Here is a position from the London Chess Grand Prix Round 7 (Report on Chess Blog.) The game was between Michael Adams and Boris Gelfand. Black dilutes down to a won endgame, but how to win it? Look at the pawn situation and come up with a strategic idea for Black to win. Remember, you need to think of strategy first before the move pattern here.


The strategic idea that Black can dilute the White pawn on Queenside is correct. Check out in the Chess King applet how the game went!


Adams Michael – Gelfand Boris

Result: 0-1
Site: FIDE Grand Prix
Date: 2012.09.28
[…] 1.e4 c5 2.¤f3 ¤c6 3.¥b5 e6 4.O-O ¤ge7 5.b3 a6 6.¥xc6 ¤xc6 7.¥b2 b6 8.d4 cxd4 9.¤xd4 ¥b7 10.¤d2 f6 11.£g4 ¢f7 12.¦ad1 £c7 13.¤xc6 ¥xc6 14.£h5+ ¢g8 15.¥d4 b5 16.f4 ¥e7 17.c3 ¦f8 18.b4 d6 19.¥f2 e5 20.¦c1 £b7 21.¦fe1 ¥e8 22.£f3 ¥f7 23.c4 h5 24.c5 dxc5 25.¥xc5 exf4 26.£xf4 ¥xa2 27.e5 ¥xc5+ 28.¦xc5 fxe5 29.£xe5 ¦h6 30.¤f3 ¦e6 31.£a1 ¦xe1+ 32.£xe1 £b6 33.£e3 ¥d5 34.¤g5 £f6 35.¤f3 ¥xf3 36.gxf3 £xf3 37.£xf3 ¦xf3 38.¢g2 ¦f4 39.¦c6 ¦xb4 40.¦xa6 ¦c4 41.¦b6 b4 42.¦b7 ¢h7 43.¦b6 g6 44.¢g3 h4+ 45.¢f3 ¢h6 46.¦b5 g5 47.h3 ¦c3+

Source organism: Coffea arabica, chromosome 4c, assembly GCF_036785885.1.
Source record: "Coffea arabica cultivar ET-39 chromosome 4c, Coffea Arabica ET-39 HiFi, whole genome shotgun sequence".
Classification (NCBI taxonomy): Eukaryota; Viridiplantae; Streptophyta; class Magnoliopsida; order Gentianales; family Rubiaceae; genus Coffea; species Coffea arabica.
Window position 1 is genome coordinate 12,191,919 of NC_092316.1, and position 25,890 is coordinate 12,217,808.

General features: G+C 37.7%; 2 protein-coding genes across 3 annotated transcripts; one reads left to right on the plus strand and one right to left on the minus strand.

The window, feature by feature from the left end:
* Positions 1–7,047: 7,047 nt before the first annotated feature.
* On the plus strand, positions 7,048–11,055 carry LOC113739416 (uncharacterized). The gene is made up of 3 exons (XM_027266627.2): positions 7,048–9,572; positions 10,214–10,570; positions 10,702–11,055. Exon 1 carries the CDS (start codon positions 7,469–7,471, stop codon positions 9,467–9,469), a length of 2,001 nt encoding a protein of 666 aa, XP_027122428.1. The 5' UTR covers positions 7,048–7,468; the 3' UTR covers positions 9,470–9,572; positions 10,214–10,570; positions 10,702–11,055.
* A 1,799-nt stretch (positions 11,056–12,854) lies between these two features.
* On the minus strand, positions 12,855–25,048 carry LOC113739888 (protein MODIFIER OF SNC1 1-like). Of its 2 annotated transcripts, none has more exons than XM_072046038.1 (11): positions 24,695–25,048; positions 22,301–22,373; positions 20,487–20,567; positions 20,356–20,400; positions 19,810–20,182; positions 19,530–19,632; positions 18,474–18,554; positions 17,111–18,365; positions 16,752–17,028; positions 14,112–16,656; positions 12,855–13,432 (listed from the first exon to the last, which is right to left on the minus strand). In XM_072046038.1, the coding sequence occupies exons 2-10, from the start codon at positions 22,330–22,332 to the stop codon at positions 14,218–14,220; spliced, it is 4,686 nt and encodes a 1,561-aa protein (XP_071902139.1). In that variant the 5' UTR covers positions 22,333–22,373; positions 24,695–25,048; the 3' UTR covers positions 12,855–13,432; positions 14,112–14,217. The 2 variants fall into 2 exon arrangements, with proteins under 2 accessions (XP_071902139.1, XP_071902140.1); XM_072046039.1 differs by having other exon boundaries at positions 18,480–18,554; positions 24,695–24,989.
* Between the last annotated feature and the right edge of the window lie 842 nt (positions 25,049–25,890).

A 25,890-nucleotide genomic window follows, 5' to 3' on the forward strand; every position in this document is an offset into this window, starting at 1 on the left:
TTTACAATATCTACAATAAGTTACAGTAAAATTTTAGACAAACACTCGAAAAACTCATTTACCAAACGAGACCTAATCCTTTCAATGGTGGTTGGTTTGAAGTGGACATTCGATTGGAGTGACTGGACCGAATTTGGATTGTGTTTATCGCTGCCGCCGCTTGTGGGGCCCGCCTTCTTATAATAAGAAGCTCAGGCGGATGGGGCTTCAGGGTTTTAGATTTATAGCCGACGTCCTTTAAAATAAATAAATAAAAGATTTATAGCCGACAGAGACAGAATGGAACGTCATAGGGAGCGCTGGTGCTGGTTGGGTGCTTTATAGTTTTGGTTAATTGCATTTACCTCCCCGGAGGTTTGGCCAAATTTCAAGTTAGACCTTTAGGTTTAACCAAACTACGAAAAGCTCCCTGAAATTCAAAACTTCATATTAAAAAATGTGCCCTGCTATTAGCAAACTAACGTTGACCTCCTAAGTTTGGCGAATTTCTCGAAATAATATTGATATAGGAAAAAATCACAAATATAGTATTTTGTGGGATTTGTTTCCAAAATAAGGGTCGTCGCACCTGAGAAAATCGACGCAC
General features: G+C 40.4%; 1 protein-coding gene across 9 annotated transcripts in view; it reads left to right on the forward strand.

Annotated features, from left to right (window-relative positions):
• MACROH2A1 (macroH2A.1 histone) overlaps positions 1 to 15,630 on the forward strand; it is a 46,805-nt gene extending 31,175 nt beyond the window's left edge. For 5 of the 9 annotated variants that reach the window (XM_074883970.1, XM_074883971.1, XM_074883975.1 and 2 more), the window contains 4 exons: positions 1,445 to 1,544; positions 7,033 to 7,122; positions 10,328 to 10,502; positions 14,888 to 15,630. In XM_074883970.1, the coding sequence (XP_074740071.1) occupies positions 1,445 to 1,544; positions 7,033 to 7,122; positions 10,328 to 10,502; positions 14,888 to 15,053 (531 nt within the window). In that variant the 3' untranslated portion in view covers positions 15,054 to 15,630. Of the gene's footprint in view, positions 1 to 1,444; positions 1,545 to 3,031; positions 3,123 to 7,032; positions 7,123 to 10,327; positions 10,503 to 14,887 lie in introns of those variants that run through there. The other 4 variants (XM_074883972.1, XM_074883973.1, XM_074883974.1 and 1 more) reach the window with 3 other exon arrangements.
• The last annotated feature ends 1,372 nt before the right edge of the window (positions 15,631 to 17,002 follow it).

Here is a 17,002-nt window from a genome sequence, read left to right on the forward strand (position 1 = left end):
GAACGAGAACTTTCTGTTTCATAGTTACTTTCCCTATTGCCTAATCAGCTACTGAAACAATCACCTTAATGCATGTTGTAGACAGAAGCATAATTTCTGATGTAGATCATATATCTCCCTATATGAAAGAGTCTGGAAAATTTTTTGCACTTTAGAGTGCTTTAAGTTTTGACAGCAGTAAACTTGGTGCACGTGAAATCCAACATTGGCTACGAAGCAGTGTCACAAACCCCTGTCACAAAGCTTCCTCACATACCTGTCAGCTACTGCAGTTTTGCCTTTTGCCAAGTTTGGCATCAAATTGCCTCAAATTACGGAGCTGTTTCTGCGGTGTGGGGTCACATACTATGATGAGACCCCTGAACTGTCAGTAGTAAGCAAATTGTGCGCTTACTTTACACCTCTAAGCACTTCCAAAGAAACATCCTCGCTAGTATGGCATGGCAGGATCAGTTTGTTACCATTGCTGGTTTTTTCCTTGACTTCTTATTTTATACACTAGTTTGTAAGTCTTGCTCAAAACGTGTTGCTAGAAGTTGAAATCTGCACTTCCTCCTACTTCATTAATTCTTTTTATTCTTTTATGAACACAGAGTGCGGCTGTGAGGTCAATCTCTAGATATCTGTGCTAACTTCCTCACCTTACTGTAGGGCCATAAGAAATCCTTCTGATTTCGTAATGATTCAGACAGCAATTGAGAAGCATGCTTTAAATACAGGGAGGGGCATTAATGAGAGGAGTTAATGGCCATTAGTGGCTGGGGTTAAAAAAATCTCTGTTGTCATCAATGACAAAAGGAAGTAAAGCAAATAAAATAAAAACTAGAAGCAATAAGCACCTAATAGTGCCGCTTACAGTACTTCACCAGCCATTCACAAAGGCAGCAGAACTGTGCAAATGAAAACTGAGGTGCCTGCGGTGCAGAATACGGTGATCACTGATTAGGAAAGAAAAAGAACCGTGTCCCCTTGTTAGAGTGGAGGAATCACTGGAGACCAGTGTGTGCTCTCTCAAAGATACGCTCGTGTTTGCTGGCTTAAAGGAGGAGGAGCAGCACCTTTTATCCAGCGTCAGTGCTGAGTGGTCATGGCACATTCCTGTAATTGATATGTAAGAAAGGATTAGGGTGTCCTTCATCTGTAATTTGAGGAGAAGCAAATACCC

White resigns because the Rook is tied down to looking after the b-pawn and the King is tied down to looking after the connected g- and h-Black pawns. On the other hand, Black has free time to manoeuvre the King to a useful square and force matters. Don’t forget to study your endgames. If you can visualize a won endgame, you would automatically know how to conduct the middlegame.